Certainly, the management of wet AMD has improved significantly over the past two decades with significantly reduced rates of blindness. But these benefits are not obviously visible to myself day-to-day in the clinics or indeed to my patients, many of whom perceive the treatment to be of little or no benefit, even though quite clearly it is.

 

 

Therefore, the meaning from my work does not come from the not-so-obvious clinical results but more from the interactions with the patients and staff. When there is time to engage in some meaningful conversation with AMD patients, it is clear that many enjoy the chance to talk about their lives, which have usually been much more interesting and eventful than my own. In my intravitreal injection nurse training lists I get the patients to select their own choice of music through a Spotify Bluetooth speaker system, which helps their anxiety and often results in some good banter and laughter. The day is much more enjoyable with interactions such as telling a favourite joke to an anxious patient to relax them (What do you get if you throw a piano down a mine shaft? A flat miner) or gently teasing a Hearts football fan nurse about their team’s most recent result, with cryptic comments such as “Is your mother well?” or “Do you like Dundee cake?” etc. Which leads me on to the Dalai Lama.

“If you contribute to other people’s happiness, you will find the true goal, the true meaning of life”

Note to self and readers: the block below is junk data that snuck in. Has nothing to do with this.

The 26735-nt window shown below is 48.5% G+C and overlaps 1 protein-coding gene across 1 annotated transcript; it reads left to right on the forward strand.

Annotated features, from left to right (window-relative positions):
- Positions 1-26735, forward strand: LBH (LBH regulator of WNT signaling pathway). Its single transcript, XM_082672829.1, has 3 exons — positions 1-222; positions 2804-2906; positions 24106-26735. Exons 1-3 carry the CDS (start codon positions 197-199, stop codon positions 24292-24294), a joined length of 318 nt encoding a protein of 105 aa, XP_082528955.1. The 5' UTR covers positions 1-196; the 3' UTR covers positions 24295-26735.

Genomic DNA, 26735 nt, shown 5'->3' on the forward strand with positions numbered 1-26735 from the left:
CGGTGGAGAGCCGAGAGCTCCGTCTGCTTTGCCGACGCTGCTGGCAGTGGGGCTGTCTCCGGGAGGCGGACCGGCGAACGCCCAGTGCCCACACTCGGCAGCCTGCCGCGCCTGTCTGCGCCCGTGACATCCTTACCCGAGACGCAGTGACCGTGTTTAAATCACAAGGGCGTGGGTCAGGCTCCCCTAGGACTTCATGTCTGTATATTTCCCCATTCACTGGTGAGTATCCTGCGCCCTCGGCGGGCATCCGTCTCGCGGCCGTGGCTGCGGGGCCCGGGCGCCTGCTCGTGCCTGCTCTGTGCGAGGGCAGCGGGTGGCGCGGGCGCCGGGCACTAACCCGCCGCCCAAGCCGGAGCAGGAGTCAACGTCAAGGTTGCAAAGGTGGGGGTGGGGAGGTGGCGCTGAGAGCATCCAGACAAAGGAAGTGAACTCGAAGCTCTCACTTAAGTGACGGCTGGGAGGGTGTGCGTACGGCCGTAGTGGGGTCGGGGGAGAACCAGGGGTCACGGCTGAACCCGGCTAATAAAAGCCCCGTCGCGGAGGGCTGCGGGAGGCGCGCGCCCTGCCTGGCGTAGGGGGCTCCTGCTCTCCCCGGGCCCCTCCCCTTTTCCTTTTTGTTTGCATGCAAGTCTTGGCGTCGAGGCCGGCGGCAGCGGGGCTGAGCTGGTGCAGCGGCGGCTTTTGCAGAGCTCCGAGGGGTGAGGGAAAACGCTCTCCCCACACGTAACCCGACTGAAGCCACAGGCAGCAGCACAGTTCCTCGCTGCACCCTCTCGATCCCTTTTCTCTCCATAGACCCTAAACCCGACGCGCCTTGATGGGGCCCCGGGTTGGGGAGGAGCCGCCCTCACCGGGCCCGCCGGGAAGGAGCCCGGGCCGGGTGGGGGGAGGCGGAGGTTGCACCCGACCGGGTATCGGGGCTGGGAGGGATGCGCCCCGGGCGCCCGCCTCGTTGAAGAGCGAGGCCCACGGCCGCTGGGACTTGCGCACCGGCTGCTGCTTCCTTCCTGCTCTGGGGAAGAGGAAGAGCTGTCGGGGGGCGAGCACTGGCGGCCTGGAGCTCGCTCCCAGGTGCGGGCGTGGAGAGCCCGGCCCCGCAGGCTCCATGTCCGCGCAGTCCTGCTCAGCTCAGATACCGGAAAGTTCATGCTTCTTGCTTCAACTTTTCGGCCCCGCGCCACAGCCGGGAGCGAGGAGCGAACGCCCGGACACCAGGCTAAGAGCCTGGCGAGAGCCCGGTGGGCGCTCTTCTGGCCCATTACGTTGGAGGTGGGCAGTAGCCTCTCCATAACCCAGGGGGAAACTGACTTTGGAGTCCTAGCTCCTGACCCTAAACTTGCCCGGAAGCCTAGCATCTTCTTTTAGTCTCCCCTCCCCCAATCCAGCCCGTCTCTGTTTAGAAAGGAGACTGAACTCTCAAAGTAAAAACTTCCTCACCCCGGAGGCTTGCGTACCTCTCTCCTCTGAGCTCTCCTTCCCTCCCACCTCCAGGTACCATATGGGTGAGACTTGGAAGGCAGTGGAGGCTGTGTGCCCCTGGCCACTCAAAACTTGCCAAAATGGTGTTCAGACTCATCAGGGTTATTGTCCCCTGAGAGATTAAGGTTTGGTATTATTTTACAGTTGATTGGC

Dalai Lama quotes are usually good for a Facebook or Instagram meme by a self-righteous friend. However, with the risk of being sanctimonious myself, the closest I have come to something that I believe could be the answer to the meaning of life is indeed a quote from the 14th Dalai Lama:

“We are visitors on this planet, we are here for ninety or one hundred years at the very most. During that period, we must try to do something good, something useful, with our lives. If you contribute to other people’s happiness, you will find the true goal, the true meaning of life.”

Returning to the movies once more, I think Bill and Ted have summed up the Dalai Lama’s quote in their movie Bill and Ted’s Excellent Adventure (1989) with the line: “Be excellent to each other.” So, readers, although it can be challenging to keep this in mind, especially when the commute has been messed up by the council digging up yet another road (which brings out in me a Clarkson-style rant), or the hospital computer system has decided to have yet another stroke, or hospital security has stickered your car again for parking illegally, I will sign off with the thought that to find meaning to your life, be excellent to each other. On that note, have a wonderful Christmas and to quote Bill and Ted’s wisdom again, make sure over the festive period to “Party on, dudes.”

 

 

Comment from Sudha Somanathan
I enjoyed this blog by Pete Cackett thoroughly and as a fellow ophthalmologist reaching the half century mark this year and also looking for the meaning of life, can identify with every thought expressed.
It was warm, witty and a pleasure to read. And loved the quotes by Michael Palin and of course Dalai Lama. Good ones to remember!
Sudha Somanathan, Ophthalmologist, East and North Herts NHS Trust

 

 

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Peter Cackett

Princess Alexandra Eye Pavilion, Edinburgh, UK.